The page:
On Collocation of Words
Collocation can be defined as rules that determine the appropriate use of different words when they appearing in the same sentence. For instance, certain prepositions can only be used together with specific verbs and certain verbs can only be employed in collaboration with specific nouns.
The collocation among words, to a certain degree, involves meanings of these words. For example, “money” may be frequently used with these words like “bank”, “pay”, “store” and “salary” while it is seldom used in conjunction with these words like “sun”, “moon” and “butter”, which is, to a great degree, determined by its meaning.
Take another example. “Carry forward” is often used in collaboration with words indicating positive characteristics or notable qualities other than words indicating negative features.
In terms of collocation range, superordinates can be used with more words than hyponyms can do. For instance, among these words like “animal”, “elephant”, “monkey”, “cat” and “dog”, “animal” is the superordinate of the rest and can be used with more words than the rest words do.
However, meanings of words can not be used to explain all collation patterns. In terms of meaning, “进行演讲” can go together with “carry out”, “perform” and “undertake”.
However, in English-speaking countries, people often say “make a speech” instead of “perform a speech” or “undertake a speech”. Take another example. In Chinese, “吃饭” and “吃药” are both acceptable. However, in English, “eat a meal” is acceptable while “eat medicine” is unacceptable.
The customary expression should be “take medicine”. Similarly, in English, both “female teacher” and “female dog” are acceptable while in Chinese, we can only say “女老师” and “母狗”. “母老师” and “女狗” are obviously unacceptable. In these cases, the selection of collation pattern is determined by the custom instead of being dependent on meaning of words.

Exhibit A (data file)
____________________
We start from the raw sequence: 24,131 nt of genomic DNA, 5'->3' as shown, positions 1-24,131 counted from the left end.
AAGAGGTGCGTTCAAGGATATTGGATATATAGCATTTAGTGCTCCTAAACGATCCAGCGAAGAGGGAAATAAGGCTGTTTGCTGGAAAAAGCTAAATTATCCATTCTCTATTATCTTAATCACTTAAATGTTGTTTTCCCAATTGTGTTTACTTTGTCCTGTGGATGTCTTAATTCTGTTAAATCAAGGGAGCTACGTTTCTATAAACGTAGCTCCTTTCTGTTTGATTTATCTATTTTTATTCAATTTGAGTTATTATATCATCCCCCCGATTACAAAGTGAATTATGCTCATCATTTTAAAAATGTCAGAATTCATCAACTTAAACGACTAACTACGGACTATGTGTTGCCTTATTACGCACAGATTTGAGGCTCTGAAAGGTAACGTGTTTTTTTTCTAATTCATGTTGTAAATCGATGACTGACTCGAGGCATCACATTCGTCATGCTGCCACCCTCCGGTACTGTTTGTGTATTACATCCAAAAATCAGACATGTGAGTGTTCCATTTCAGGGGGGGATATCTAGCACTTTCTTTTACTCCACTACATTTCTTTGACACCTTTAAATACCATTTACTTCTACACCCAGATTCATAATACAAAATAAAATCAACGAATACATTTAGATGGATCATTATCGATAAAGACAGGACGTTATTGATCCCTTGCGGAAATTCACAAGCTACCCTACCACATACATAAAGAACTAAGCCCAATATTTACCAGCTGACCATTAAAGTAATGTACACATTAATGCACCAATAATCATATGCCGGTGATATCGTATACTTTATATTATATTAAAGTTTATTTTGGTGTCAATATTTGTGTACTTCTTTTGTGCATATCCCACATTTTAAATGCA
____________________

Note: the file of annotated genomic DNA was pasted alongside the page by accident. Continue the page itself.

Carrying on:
In accordance with the above content, collocation can be either dependent on meaning of words or custom. Apart from this, collocation may be involved with grammatical function of words like property of these words.
Inadequate understanding of property of words may cause improper collocation. Take an example, “height speed” is unacceptable as “height” and “speed” are both nouns and this collation is not in compliance with grammatical rules.
In this case, “high speed” is the proper collation. In texts for different purposes, vocabulary may have different collocation. Consequently, translators must be familiar with relative background information and the customary collocation in different types of texts to produce a desirable translation.
Translators need to read more original articles or books to expand their own accumulation of customary collocation in this language. In this way, translation can be more in compliance with the expression mode of the target language.
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